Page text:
Burgers without twigs taste the best.


I ran with my kite in the breeze.
It sailed on air with such ease.
I dashed and I tripped.
I tumbled and slipped.
Now string is wound round my knees.

I'm not suggesting my poems are good, but they are sure fun to write! Have a great Monday!

Oh, and here's a poem A wrote about rain:

Pit. Pat. It sounds like the rain.
Thump. Thump. It sounds like thunder.
Kazzz. Kazzzz. Sounds like lightning.
If it rains and the sun is out, you might see a rainbow.
You might think about flowers.

Saturday, April 09, 2005

Sell Yourself

I was reading a blog the other day where there was a conversation about publicists and whether or not a new author needed one. Now, I don't know the answer to that since I don't have a book deal. Not that any of these world-famous author types actually read my blog, but if they did, I'd recommend Sell Yourself Without Selling Your Soul by Susan Harrow.

The book gives PR advice that explains how to write a press release, how to prepare sound bites that will increase your chances of being quoted, how to pitch the bigger TV shows so you'll be a person they want as a guest, how to prepare for that on camera interview, how to find reasons (seasons, logical tie-ins) the media will want to talk about you...and more. It's like having a personal media coach sitting in the tub, in bed, on the couch...or wherever it is that you read.

I'm sure a publicist is necessary at some point, especially if you don't have the time or energy to market yourself. Sell Yourself Without Selling Your Soul is a great guide to the PR world, and I'd recommend it even if you do have a publicist. It will help you understand what you are paying for, and it will provide great background information.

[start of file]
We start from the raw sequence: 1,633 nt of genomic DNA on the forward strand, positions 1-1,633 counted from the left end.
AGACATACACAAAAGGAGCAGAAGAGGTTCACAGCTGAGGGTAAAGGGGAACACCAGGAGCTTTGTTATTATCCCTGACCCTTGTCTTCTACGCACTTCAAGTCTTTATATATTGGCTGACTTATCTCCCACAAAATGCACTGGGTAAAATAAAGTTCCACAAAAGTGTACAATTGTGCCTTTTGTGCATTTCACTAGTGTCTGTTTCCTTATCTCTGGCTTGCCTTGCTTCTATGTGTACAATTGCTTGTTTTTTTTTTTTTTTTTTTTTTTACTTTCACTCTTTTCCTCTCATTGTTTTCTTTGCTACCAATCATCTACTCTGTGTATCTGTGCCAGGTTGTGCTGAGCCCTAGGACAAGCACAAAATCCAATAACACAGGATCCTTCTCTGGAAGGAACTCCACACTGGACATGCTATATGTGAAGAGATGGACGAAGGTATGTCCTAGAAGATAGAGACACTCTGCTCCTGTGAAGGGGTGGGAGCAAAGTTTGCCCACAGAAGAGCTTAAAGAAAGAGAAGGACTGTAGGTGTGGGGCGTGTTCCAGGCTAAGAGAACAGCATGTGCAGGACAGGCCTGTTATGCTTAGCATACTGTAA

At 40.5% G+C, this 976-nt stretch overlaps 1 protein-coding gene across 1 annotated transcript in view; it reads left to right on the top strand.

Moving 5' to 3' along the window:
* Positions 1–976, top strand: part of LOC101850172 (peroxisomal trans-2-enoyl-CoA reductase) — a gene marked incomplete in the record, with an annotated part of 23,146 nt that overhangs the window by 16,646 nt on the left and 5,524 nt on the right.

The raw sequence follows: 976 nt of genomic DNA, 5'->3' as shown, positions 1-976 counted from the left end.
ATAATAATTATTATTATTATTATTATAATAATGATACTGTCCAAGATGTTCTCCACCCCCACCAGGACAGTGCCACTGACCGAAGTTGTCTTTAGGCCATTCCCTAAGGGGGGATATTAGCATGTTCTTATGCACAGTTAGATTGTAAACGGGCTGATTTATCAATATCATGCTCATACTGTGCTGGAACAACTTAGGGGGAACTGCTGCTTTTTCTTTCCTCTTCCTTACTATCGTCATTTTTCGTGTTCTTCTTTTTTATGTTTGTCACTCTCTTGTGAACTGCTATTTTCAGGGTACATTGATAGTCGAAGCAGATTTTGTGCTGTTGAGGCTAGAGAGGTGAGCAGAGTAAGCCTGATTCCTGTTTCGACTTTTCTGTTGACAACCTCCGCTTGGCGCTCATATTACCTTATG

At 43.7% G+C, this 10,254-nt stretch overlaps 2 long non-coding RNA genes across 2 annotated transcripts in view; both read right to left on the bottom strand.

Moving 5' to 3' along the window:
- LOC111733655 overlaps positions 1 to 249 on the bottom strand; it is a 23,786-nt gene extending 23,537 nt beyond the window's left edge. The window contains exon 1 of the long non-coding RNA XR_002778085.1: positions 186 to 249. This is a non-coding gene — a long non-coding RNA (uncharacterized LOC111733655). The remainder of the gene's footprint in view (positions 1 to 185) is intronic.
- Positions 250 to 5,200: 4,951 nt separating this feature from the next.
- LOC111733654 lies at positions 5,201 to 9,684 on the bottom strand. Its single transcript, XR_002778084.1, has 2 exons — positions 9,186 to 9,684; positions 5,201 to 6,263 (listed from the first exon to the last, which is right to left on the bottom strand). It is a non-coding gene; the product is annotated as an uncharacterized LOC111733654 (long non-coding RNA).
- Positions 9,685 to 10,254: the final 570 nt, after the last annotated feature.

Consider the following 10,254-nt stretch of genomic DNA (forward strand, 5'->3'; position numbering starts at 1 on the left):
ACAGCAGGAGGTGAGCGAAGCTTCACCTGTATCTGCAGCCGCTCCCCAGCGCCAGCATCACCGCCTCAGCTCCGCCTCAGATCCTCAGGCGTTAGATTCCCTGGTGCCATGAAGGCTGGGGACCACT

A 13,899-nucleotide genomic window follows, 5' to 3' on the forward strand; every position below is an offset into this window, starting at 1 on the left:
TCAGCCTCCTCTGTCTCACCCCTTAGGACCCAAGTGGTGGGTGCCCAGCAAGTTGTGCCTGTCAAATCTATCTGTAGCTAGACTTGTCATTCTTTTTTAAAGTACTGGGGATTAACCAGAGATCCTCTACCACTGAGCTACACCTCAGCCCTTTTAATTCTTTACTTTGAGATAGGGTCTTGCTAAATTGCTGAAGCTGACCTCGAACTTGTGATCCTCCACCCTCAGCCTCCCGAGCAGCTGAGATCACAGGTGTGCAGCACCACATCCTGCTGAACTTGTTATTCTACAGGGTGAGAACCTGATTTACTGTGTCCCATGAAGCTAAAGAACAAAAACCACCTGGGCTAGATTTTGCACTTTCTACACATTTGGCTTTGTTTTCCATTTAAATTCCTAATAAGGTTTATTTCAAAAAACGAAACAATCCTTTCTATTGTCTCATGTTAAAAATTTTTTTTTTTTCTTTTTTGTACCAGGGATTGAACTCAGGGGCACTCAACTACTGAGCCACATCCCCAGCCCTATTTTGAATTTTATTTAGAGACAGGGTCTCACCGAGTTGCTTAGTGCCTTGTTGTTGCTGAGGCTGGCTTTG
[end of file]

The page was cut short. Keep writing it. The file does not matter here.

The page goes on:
Another great read is the Buzz Your series. This series provides do-it-yourself promotion techniques. There's a free e-book download "that gives away some of the best tips we've got on how to get Buzz." And, you can even buy "Buzz Your Book" for just $8.95. Inside, you'll find all sorts of great ideas, including how to get people to your book signing and how to make the most of the audience you have.

Another book I've found helpful is Debbie Allen's "Secrets of Shameless Self Promoters." At her site, you can find dozens of articles on self-promotion.

I could say much more on this topic, but I have two crying babies at my feet. Have a great Saturday!

Friday, April 08, 2005

One Cruddy First Draft

Yesterday, I completed one cruddy first draft of the picture book I've been struggling with. Hooray! Yes, this is cause for celebration. I always have trouble until I can get a framework down--you know the whole beginning, middle and end thing.

I had hoped to start fleshing it out last night, but we had huge internet problems. After my husband spent two hours reconfiguring our whole network, we learned that there was an outage. That'll teach us to call first! But, who would have known? Our wired computer was working fine and the wireless ones were not--before he started.